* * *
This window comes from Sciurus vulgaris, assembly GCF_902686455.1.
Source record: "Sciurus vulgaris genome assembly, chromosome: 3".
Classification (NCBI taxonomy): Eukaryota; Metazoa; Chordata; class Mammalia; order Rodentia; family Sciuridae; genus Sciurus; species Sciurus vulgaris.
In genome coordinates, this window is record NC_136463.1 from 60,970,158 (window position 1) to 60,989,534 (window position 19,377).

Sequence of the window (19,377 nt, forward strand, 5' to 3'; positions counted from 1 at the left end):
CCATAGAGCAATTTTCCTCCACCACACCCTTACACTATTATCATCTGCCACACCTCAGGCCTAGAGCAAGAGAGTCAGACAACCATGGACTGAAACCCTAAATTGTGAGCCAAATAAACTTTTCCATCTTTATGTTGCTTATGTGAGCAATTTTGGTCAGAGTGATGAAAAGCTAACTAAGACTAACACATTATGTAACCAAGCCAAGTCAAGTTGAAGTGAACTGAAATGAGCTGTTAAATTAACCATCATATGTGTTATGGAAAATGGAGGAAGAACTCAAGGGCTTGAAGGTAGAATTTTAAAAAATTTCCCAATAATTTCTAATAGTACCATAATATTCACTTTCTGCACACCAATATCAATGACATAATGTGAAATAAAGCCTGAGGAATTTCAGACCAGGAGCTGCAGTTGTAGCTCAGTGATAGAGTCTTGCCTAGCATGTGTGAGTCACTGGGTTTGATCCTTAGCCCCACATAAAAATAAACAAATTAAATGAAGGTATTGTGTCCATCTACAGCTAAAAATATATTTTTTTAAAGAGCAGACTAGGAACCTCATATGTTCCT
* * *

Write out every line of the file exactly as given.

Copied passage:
This window comes from Sciurus vulgaris, assembly GCF_902686455.1.
Source record: "Sciurus vulgaris genome assembly, chromosome: 3".
Classification (NCBI taxonomy): Eukaryota; Metazoa; Chordata; class Mammalia; order Rodentia; family Sciuridae; genus Sciurus; species Sciurus vulgaris.
In genome coordinates, this window is record NC_136463.1 from 60,970,158 (window position 1) to 60,989,534 (window position 19,377).

Sequence of the window (19,377 nt, forward strand, 5' to 3'; positions counted from 1 at the left end):
CCATAGAGCAATTTTCCTCCACCACACCCTTACACTATTATCATCTGCCACACCTCAGGCCTAGAGCAAGAGAGTCAGACAACCATGGACTGAAACCCTAAATTGTGAGCCAAATAAACTTTTCCATCTTTATGTTGCTTATGTGAGCAATTTTGGTCAGAGTGATGAAAAGCTAACTAAGACTAACACATTATGTAACCAAGCCAAGTCAAGTTGAAGTGAACTGAAATGAGCTGTTAAATTAACCATCATATGTGTTATGGAAAATGGAGGAAGAACTCAAGGGCTTGAAGGTAGAATTTTAAAAAATTTCCCAATAATTTCTAATAGTACCATAATATTCACTTTCTGCACACCAATATCAATGACATAATGTGAAATAAAGCCTGAGGAATTTCAGACCAGGAGCTGCAGTTGTAGCTCAGTGATAGAGTCTTGCCTAGCATGTGTGAGTCACTGGGTTTGATCCTTAGCCCCACATAAAAATAAACAAATTAAATGAAGGTATTGTGTCCATCTACAGCTAAAAATATATTTTTTTAAAGAGCAGACTAGGAACCTCATATGTTCCT